2

A direct-inverse language, Wikipedia claims, is one which

involve[s] different grammar for transitive predications according to the relative positions of their "subject" and their "object" on a person hierarchy, which, in turn, is some combination of saliency and animacy specific to a given language.

First person generally outranks second person, and these two outrank non-speech participant arguments. When the subject outranks to the object, the verbs are generally unmarked. Thus, in a language with free word order, without case marking, and without the marking of verbal arguments on the verb, one would expect the gloss

1SG 2SG killed

to translate as

"I killed you."

The gloss of

1SG 2SG killed.INV,

with "killed" morphologically marked for an "inverse voice" of sorts, would, in turn, correspond to the non-prototypical situation in which the lower ranking argument acts on the higher ranking one. In this case, the expected translation would be

"You killed me."

All the literature I've seen investigates languages in which the inverse morphology appears on the verb. Nonetheless, inverse marking on the verbal arguments seems at least conceptually sound to me. In a hypothetical language with this sort of alignment, there would exist an "inverse case" slapped onto, let's say, the subject if it is lower ranking than the object. In such a language the former gloss would remain as it is, but the latter would be as follows:

1SG 2SG.INV killed.

Why is the "inverse alignment" typologically absent? Is there something incoherent about the very idea, is it an accidental gap, or is it a result of broader typological tendencies found among the direct-inverse languages?

  • I think part of the reason this is hard to look up is because it wouldn't be described as "inverse on the pronoun," but rather "an ergative case only on agents lower than the patient on the animacy hierarchy" or "Direct Object Marking/ accusative case only on patients higher ranked on the animacy heirarchy than agents." – matan-matika Dec 9 '19 at 17:16
  • Thank you for the answer! This explains why I was having a hard time looking it up. Still, I am really baffled a system like that does not a more convenient label. Characterizing it as "direct alignment when agents rank higher and ergative alignment when agents rank lower" really misses the central generalization, which is: mark the marked agent, i.e. use marking only when the animacy hierarchy does not predict semantic roles. I guess this sort of alignment pattern just... feels very natural and intuitive to me and I'm quite surprised I never encountered it in a natural language. – Widdershins Dec 15 '19 at 7:18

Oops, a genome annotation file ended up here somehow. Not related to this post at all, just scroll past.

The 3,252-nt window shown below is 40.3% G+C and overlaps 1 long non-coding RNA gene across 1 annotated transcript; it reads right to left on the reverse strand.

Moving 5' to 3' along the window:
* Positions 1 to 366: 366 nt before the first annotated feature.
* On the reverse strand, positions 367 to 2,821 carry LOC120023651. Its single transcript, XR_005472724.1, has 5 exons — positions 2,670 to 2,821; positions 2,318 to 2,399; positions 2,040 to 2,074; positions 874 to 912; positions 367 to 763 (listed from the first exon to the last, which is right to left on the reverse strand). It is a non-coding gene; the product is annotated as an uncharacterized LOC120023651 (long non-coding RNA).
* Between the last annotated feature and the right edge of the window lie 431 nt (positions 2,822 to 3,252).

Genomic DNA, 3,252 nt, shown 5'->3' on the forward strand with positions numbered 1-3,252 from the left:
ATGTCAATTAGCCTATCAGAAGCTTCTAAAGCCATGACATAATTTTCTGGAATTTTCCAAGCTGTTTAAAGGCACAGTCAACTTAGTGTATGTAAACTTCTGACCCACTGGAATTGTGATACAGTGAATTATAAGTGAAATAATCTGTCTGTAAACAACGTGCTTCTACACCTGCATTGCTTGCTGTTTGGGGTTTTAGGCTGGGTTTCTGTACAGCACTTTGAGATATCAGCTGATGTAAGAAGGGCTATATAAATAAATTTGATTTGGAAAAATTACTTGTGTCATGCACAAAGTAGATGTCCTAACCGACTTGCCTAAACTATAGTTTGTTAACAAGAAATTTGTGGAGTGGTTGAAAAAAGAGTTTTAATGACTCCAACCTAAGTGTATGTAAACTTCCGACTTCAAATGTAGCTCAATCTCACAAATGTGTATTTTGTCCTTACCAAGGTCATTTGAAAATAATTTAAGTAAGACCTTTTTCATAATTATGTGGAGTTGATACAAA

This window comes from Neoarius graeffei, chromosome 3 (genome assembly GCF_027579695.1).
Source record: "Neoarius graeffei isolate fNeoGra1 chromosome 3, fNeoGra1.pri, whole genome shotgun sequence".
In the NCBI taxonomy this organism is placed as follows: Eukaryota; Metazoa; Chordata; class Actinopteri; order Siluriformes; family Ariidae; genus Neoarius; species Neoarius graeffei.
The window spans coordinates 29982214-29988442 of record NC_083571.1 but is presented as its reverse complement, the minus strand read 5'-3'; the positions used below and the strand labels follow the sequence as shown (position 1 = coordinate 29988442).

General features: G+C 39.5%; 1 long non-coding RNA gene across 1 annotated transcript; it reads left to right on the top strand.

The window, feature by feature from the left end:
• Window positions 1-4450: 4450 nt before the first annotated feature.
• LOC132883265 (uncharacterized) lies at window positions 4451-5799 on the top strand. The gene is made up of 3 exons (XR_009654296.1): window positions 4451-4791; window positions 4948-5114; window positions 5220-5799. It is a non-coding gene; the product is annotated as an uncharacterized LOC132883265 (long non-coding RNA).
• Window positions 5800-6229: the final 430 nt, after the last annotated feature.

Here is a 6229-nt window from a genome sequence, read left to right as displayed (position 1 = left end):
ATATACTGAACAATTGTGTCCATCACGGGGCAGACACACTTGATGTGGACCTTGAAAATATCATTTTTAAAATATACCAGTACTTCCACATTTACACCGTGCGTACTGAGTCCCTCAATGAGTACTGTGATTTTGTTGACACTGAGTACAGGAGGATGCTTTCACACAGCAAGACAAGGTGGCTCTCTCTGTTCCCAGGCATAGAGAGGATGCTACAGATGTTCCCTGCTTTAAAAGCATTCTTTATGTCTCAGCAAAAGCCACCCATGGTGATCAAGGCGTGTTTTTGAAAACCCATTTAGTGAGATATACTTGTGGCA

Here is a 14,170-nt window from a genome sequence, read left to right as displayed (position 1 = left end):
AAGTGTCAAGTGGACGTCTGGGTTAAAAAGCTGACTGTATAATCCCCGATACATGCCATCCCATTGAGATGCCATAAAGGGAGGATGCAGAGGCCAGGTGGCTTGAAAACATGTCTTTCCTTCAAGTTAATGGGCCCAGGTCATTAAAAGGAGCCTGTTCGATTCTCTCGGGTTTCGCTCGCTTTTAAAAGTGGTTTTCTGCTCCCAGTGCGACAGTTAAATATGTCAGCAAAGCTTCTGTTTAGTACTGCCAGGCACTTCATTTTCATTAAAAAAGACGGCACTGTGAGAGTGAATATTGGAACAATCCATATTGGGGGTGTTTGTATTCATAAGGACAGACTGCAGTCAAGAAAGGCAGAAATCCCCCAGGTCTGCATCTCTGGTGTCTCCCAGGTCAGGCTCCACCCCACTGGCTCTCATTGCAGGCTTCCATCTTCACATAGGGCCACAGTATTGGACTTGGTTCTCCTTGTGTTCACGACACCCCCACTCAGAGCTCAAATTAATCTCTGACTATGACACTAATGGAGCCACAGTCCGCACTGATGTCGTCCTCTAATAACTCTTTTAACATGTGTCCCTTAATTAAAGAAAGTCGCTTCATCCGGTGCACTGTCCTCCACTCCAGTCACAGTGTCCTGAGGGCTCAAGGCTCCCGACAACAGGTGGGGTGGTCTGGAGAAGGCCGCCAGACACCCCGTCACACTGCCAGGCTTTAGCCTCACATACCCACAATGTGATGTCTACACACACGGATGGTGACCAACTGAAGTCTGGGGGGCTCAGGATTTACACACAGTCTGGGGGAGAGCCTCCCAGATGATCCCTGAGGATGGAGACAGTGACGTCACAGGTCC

• I think I saw a bit on languages that work like that in R. M. W. Dixon's Ergativity, but I won't be able to get my hands on my copy for a few hours. The main thing I can tell you is that focusing too much on "alignment" will make you miss all the wild variation in languages that are described as "ergative." – matan-matika Dec 16 '19 at 16:07
  • In section 3.4 of Ergativity, Dixon talks about a few examples of languages that only mark ergative case on agents that are not prototypically the most likely, but it is not on an alignment system (he cites an example which is basically "dog man bites" and "man-ERG dog bites." In section 4.2, he goes over hierarchies, but only uses examples of ergative languages that refer to absolute place in the hierarchy. – matan-matika Dec 17 '19 at 6:45
  • Thanks a ton! I'll have a look at Dixon's book. – Widdershins Dec 17 '19 at 13:06

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